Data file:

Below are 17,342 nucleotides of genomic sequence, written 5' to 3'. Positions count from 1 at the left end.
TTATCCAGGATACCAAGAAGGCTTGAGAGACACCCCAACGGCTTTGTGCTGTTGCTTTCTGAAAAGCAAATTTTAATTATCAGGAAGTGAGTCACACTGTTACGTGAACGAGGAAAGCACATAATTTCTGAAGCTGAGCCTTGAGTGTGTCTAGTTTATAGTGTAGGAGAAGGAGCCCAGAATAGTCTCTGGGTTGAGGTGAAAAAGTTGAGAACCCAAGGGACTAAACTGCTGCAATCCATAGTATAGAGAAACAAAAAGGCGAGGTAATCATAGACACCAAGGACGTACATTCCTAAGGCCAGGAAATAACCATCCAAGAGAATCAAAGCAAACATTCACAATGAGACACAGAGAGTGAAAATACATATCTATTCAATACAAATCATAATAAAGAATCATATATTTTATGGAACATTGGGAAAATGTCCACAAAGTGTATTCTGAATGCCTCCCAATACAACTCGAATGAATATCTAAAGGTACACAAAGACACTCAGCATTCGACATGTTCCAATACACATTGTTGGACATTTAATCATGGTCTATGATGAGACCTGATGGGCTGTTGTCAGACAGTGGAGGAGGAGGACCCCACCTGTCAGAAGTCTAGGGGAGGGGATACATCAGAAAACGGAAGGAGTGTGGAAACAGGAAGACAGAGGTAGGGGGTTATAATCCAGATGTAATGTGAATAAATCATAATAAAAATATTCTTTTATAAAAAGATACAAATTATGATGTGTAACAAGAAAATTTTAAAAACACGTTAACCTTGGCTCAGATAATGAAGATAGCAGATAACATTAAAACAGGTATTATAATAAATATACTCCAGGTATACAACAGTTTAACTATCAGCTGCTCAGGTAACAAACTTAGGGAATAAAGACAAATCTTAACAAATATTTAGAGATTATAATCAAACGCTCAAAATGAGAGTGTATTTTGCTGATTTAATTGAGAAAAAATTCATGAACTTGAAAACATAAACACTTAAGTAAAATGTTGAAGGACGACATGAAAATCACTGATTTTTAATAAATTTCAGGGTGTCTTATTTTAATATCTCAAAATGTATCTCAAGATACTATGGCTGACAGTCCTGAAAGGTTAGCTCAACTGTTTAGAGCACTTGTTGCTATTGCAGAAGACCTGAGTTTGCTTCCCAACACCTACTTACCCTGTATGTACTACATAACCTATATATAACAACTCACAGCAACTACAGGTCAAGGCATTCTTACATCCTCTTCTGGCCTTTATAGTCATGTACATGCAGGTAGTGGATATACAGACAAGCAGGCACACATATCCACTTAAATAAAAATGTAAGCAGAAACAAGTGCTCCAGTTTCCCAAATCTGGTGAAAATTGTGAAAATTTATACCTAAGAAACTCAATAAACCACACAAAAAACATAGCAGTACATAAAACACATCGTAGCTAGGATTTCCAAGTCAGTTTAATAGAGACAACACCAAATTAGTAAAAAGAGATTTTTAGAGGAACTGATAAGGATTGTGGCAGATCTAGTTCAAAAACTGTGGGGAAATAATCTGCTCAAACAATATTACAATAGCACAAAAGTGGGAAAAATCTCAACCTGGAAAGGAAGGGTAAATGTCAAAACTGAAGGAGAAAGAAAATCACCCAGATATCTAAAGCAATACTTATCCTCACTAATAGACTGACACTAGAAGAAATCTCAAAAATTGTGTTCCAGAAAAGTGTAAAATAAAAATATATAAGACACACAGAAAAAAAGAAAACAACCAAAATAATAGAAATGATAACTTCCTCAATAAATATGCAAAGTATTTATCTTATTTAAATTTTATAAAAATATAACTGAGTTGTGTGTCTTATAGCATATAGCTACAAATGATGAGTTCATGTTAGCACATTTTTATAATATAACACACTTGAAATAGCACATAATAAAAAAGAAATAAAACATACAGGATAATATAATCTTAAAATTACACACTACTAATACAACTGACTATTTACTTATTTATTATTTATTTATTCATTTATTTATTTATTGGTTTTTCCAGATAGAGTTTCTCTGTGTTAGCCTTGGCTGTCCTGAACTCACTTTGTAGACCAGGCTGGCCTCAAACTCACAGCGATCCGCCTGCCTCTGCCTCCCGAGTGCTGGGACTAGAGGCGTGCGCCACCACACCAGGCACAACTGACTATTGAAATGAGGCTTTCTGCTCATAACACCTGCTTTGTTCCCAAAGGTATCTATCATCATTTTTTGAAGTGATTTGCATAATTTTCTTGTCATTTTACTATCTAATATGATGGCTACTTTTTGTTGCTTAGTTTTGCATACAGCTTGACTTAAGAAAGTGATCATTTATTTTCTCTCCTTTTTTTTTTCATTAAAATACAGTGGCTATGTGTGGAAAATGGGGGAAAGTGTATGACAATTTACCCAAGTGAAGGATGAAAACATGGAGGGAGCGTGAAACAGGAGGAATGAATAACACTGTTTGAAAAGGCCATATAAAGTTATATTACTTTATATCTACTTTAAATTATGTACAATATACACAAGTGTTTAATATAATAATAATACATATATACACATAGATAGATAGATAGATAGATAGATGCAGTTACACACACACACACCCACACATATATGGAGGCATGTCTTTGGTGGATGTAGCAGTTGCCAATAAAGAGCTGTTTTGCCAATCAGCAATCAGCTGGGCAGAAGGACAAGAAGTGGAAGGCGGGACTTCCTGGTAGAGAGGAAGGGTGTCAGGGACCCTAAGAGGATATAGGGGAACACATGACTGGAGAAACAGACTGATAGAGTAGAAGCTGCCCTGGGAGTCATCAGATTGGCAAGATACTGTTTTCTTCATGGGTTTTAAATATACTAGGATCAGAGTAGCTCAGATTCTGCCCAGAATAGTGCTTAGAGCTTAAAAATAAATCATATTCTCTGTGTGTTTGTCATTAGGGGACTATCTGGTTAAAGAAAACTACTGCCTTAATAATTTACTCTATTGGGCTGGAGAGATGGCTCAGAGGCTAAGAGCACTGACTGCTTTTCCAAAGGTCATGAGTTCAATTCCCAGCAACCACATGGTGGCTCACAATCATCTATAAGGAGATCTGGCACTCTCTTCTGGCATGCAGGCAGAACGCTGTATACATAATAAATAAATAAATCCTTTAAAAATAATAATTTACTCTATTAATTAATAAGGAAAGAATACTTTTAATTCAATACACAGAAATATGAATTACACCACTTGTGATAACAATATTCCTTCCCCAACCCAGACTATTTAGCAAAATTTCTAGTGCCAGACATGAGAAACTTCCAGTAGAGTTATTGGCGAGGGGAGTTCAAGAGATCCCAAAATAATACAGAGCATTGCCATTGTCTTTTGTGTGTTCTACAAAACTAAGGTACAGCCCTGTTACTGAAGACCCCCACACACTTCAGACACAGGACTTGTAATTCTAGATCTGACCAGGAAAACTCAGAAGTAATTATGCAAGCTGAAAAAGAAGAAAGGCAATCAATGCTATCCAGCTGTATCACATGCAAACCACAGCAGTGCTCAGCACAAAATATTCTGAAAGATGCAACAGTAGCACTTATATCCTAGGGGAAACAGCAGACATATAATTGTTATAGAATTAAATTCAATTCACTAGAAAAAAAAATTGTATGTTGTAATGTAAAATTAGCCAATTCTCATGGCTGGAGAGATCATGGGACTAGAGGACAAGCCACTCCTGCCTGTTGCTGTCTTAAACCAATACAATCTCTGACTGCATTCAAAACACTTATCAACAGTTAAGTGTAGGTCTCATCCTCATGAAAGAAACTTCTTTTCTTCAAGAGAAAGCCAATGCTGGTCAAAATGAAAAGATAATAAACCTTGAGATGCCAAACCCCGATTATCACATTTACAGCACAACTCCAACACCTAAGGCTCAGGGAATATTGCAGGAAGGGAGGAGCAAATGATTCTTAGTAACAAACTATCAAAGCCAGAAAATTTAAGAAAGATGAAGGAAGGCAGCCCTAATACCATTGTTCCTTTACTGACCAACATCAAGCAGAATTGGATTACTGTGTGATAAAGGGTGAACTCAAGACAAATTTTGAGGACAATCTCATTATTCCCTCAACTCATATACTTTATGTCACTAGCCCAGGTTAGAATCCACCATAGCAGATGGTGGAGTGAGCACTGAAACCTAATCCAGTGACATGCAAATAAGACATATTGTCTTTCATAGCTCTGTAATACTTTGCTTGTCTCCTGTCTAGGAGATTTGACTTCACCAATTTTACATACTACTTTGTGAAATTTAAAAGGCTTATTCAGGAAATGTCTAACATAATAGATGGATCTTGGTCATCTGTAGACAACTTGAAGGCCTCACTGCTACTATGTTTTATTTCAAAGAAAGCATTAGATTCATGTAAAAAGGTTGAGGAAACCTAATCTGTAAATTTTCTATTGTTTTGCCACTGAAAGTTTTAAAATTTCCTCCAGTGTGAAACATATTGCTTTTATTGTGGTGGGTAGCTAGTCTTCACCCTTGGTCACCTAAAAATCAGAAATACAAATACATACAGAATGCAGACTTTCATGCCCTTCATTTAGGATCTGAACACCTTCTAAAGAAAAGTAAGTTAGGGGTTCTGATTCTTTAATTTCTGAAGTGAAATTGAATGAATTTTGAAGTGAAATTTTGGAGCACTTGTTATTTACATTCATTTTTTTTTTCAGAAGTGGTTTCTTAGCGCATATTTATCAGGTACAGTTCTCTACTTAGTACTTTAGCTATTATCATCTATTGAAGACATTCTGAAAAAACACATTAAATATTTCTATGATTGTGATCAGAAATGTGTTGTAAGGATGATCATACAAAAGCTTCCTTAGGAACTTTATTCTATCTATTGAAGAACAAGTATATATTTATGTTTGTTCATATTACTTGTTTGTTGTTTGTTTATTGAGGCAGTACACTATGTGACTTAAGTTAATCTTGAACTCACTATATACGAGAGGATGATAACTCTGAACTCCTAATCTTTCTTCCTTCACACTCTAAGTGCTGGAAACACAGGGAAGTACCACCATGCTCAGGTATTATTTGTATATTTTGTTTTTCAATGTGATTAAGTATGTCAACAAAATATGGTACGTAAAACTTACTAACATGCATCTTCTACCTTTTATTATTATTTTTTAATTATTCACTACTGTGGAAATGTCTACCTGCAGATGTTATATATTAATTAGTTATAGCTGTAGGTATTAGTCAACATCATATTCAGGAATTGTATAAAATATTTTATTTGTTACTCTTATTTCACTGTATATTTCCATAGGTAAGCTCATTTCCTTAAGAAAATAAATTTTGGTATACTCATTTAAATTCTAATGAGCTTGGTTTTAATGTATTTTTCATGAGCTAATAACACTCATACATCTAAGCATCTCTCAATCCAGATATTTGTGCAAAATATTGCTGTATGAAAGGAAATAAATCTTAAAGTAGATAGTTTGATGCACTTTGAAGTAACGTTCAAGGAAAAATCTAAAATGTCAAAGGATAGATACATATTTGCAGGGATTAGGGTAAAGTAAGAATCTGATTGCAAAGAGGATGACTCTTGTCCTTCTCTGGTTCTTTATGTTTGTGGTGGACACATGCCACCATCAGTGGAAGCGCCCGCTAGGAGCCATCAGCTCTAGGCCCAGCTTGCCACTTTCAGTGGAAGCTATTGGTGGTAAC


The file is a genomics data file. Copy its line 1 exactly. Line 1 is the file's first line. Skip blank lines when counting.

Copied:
Below are 17,342 nucleotides of genomic sequence, written 5' to 3'. Positions count from 1 at the left end.